RELEASE: For LGBT Communities, Higher Rates of Economic Insecurity and Labor Market Gaps Persist Despite Robust US Recovery
Washington, D.C. — While the U.S. economic recovery has been more equitable and robust than prior recoveries, a new fact sheet released today from the Center for American Progress finds that LGBT communities are still experiencing higher rates of economic insecurity and labor market gaps than non-LGBT communities. Using new data from the Household Pulse Survey, the fact sheet reveals that although some LGBT individuals are more likely or just as likely to be employed compared with non-LGBT individuals, they are also more likely to live in households earning below the poverty line and to struggle to make ends meet. The authors examine LGBT communities’ experiences since July 2021, when the U.S. Census Bureau took the historic step of adding questions about sexual orientation and gender identity to one of the surveys it sponsors.
“As Pride Month kicks off today, it’s important to recognize the barriers to economic security that continue to hold back this growing part of the U.S. workforce,” said Caroline Medina, senior policy analyst for the LGBTQI+ Research and Communications Project at CAP and co-author of the fact sheet. “Greater investments in LGBTQI+-inclusive data collection are critical to deepen our understanding of the economic challenges faced by LGBTQI+ communities and craft policies to help address them.”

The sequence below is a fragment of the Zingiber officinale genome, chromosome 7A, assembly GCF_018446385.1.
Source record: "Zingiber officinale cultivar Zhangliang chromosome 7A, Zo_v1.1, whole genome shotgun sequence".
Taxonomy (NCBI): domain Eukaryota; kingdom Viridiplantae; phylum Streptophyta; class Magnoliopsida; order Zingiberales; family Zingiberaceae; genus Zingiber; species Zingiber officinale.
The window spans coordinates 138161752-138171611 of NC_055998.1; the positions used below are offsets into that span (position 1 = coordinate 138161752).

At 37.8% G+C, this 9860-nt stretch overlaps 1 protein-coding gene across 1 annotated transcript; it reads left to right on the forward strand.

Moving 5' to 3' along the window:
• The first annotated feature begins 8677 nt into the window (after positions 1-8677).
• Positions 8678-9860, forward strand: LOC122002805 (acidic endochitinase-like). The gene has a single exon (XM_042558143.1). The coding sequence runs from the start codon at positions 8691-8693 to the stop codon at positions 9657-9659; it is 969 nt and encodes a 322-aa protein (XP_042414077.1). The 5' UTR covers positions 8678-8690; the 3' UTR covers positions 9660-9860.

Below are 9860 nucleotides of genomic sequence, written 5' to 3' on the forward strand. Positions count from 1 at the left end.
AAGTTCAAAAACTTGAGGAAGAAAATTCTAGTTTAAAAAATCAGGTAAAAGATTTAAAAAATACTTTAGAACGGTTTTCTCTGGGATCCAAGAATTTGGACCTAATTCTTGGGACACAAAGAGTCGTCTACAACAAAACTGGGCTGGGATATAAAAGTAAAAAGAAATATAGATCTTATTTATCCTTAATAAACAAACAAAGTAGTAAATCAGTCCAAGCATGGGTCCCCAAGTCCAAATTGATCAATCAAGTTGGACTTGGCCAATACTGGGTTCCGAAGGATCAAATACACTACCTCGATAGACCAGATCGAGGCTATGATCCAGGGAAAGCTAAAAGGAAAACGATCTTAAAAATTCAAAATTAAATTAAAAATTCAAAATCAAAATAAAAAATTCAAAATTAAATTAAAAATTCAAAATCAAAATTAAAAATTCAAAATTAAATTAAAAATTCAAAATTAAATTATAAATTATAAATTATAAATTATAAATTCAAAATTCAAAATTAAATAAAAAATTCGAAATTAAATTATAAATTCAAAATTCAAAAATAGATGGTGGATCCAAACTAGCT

Among the authors’ most striking findings:
- LGBT households are more likely to live in poverty. LGBT individuals were more likely than non-LGBT individuals to report a household income of less than $25,000 in 2020, at 20 percent compared with 14 percent, with LGBT respondents of color and transgender respondents reporting higher rates.
- On average, from July 2021 to April 2022, LGBT individuals were more likely than non-LGBT individuals to report that it has been somewhat or very difficult for their household to pay for usual household expenses in the past week, at 38 percent compared with 29 percent. Again, these disparities are larger among respondents of color and transgender respondents.
- LGBT respondents, particularly transgender respondents, are more likely than non-LGBT respondents to report receiving unemployment insurance since January 2022.
“Good jobs should be available to all workers, regardless of gender identity, sexual orientation, or intersex status,” said Rose Khattar, associate director of rapid response and analysis for Economic Policy at CAP and co-author of the fact sheet. “Among other measures, lawmakers must enact policies that ensure all jobs provide fair wages and health benefits; support workers’ right to form unions; and make anti-discrimination protections real by empowering LGBTQI+ workers to stand up for their rights.”
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